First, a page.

Superintendent Egerton read specifications calling for 4,400 square feet of flagstone, thirteen receiving basins, draining basins and connecting sewer pipes and 800 cubic yards of surface soil all for Seminary Park. […]
Troy Daily Times. June 7, 1895: 3 col 3.

[…] The Proposed Fountain Not Considered Attractive—No More [?] to Conquer at Present.
All the members of the park commission were present yesterday afternoon at a brief session.
Bills amounting to $612 were audited, including one from J. H. Gadner for $157 for catch basins for Seminary park and one for $[?] for connections.
The weekly pay-rolls July 3 and Jily 10, $194 and $[?] were audited.

Not Attractive.

Superintendent Egerton said he had not considered the matter enough to warrant giving an official opinion, but judging from a picture of the proposed fountain he thought the fountain was not artistic and would not be an ornament to the centre of the park. He thought the park too small to contain much ornament of this character. The fountain was a straight shaft and gave no pretty water effect. If it were located at the corner of the park at Congress and Second streets, it might have better effect. It was said that the fountain was not purchased yet. The matter was referred to the committee on grounds.
Seminary Park.

An opinion was expressed that when the Seminary park improvements be completed—in three weeks—the work of the park commission would be ended. It was suggested that the Oakwood park be taken up, but it was found that there was not enough money to warrant completion of that park.
It was decided that when the improvements to Seminary park be completed the services of the workmen be tendered to the management of the seminary adjoining, that the grounds of that institution as planned might be placed in [?] condition, the seminary management to pay the expense.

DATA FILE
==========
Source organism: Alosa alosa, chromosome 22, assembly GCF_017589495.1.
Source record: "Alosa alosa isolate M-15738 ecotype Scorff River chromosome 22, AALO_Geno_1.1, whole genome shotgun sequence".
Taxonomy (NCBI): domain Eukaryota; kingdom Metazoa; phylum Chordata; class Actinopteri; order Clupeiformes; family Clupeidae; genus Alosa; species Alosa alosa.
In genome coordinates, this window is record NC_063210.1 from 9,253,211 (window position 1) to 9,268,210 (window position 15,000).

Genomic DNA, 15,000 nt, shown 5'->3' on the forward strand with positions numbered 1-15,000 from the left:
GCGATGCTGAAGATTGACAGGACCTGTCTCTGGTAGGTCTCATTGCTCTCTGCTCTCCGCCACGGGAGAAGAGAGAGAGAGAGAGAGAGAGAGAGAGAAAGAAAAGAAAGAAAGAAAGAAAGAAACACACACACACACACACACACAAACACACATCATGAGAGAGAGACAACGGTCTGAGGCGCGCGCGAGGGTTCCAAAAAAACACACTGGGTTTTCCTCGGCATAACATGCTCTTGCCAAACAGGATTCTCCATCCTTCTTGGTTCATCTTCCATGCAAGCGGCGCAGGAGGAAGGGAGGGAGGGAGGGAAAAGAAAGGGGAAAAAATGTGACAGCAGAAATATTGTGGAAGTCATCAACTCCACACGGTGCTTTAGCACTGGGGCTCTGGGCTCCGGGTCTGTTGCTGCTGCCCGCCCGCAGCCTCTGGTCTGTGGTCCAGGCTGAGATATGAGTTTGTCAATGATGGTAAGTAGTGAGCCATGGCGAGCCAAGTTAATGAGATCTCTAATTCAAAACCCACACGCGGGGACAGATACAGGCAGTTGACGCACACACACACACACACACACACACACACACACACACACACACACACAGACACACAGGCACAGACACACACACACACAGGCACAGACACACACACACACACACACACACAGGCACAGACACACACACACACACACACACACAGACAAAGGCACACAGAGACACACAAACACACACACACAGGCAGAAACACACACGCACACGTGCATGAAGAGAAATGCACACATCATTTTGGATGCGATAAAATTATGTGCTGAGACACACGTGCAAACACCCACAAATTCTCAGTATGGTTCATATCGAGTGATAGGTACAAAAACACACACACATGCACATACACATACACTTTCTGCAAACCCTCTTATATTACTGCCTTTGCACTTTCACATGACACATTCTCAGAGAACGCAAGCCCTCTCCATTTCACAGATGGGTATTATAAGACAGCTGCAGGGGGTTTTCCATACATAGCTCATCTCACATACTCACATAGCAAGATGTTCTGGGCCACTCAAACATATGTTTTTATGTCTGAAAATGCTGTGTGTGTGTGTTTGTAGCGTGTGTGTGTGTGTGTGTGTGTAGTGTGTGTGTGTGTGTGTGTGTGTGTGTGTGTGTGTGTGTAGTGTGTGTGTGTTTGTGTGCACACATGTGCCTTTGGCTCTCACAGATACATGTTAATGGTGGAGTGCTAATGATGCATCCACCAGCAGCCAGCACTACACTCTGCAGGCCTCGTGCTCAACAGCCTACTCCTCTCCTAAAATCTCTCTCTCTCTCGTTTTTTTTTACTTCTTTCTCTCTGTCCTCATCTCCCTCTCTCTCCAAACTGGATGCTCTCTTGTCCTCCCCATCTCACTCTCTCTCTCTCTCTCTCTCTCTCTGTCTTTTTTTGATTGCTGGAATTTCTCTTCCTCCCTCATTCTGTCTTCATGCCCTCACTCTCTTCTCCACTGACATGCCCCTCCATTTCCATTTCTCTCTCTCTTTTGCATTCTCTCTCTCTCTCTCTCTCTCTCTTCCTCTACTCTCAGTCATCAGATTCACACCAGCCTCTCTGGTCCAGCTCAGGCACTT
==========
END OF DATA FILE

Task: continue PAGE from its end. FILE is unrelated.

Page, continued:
Action in the matter of placing electric lights in the park was deferred until next week.
Troy Daily Times. July 12, 1895:; 3 col 5. [What appears to be a string runs across the microfilmed page and blocks some of the text.]

It was proposed at one time to use the remainder of the money in purchasing a fountain for Seminary park. A plan was obtained, but for various reasons it was decided to abandon this project.
“A Worthy Memorial.” Troy Daily Times. December 11, 1896: 2 col 1.

Lansingburgh had some fountains. Powers Park had one of some kind and at its southeast corner today, 110th St and 3rd Ave, there is a stone monument being used as a flower planter that may have once been a fountain. On it are the words “Presented to City of Troy by the Lansingburgh W. C. T. U. 1908”. Prior to annexation by Troy that organization had been discussing placing a public fountain in Lansingburgh, possibly by Rensselaer Park. Temperance advocate Ellen F. Bascom of Lansingburgh, also involved with the WCTU, paid for a fountain to the memory of her late husband Henry Clay Bascom (1844-1896) to be placed in Prospect Park – one featuring drinking accommodations for dogs, horses, and people, and which featured electric lights and a statue atop it. Presented in 1907, sometime prior to 1943 it had been so ill-cared for by the city that it was removed – one of a number of injustices that the park’s designer Garnet Douglass Baltimore found particularly regrettable.

A Public Drinking Fountain.

A committee consisting of Mrs. Sarah Gaston, Mrs. H. E. Bartlett, Mrs. C. C. Smith and Miss F. M. Parks, members of the Lansingburgh Women’s Christian Temperance Union, will appear before the Water Commissioners to-night and confer with the commissioners relative to the placing of a public drinking fountain in the village. The organization proposes to construct a fountain that will be a handsome ornament to the village and will cost about $150. The work of putting in the foundation will also be defrayed by the organization. The location has not been determined, but it has been suggested and considered that the fountain be placed on Fifth avenue near Rensselaer park.
Troy Daily Times. December 3, 1896: 4 col 4.